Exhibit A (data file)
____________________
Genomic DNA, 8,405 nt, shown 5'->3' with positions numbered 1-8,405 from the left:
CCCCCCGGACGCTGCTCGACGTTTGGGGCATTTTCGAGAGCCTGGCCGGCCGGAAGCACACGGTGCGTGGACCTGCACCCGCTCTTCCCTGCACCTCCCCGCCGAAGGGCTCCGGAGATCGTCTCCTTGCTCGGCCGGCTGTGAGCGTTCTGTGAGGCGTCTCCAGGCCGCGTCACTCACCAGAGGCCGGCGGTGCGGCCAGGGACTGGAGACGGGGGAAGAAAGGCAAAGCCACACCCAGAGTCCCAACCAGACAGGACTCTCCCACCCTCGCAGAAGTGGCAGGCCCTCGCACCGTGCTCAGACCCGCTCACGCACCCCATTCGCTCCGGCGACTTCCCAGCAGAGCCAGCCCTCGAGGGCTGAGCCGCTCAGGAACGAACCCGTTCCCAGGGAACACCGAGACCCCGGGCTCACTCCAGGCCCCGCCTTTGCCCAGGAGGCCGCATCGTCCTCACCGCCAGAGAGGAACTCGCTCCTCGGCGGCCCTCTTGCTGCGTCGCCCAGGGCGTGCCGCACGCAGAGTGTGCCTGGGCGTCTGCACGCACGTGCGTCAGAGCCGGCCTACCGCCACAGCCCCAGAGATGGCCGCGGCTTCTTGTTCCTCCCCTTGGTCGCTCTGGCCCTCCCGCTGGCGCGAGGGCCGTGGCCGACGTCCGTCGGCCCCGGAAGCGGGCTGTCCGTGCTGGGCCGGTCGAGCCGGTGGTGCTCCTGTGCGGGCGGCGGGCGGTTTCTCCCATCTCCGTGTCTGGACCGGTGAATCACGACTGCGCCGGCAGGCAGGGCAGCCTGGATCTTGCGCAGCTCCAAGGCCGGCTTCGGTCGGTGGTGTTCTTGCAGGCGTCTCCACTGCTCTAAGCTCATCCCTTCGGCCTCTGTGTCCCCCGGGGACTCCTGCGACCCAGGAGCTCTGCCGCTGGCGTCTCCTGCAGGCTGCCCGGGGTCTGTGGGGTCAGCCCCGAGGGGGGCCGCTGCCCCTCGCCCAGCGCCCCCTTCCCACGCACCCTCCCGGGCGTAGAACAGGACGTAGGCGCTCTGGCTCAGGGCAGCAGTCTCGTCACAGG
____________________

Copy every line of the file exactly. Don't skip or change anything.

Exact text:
Genomic DNA, 8,405 nt, shown 5'->3' with positions numbered 1-8,405 from the left:
CCCCCCGGACGCTGCTCGACGTTTGGGGCATTTTCGAGAGCCTGGCCGGCCGGAAGCACACGGTGCGTGGACCTGCACCCGCTCTTCCCTGCACCTCCCCGCCGAAGGGCTCCGGAGATCGTCTCCTTGCTCGGCCGGCTGTGAGCGTTCTGTGAGGCGTCTCCAGGCCGCGTCACTCACCAGAGGCCGGCGGTGCGGCCAGGGACTGGAGACGGGGGAAGAAAGGCAAAGCCACACCCAGAGTCCCAACCAGACAGGACTCTCCCACCCTCGCAGAAGTGGCAGGCCCTCGCACCGTGCTCAGACCCGCTCACGCACCCCATTCGCTCCGGCGACTTCCCAGCAGAGCCAGCCCTCGAGGGCTGAGCCGCTCAGGAACGAACCCGTTCCCAGGGAACACCGAGACCCCGGGCTCACTCCAGGCCCCGCCTTTGCCCAGGAGGCCGCATCGTCCTCACCGCCAGAGAGGAACTCGCTCCTCGGCGGCCCTCTTGCTGCGTCGCCCAGGGCGTGCCGCACGCAGAGTGTGCCTGGGCGTCTGCACGCACGTGCGTCAGAGCCGGCCTACCGCCACAGCCCCAGAGATGGCCGCGGCTTCTTGTTCCTCCCCTTGGTCGCTCTGGCCCTCCCGCTGGCGCGAGGGCCGTGGCCGACGTCCGTCGGCCCCGGAAGCGGGCTGTCCGTGCTGGGCCGGTCGAGCCGGTGGTGCTCCTGTGCGGGCGGCGGGCGGTTTCTCCCATCTCCGTGTCTGGACCGGTGAATCACGACTGCGCCGGCAGGCAGGGCAGCCTGGATCTTGCGCAGCTCCAAGGCCGGCTTCGGTCGGTGGTGTTCTTGCAGGCGTCTCCACTGCTCTAAGCTCATCCCTTCGGCCTCTGTGTCCCCCGGGGACTCCTGCGACCCAGGAGCTCTGCCGCTGGCGTCTCCTGCAGGCTGCCCGGGGTCTGTGGGGTCAGCCCCGAGGGGGGCCGCTGCCCCTCGCCCAGCGCCCCCTTCCCACGCACCCTCCCGGGCGTAGAACAGGACGTAGGCGCTCTGGCTCAGGGCAGCAGTCTCGTCACAGG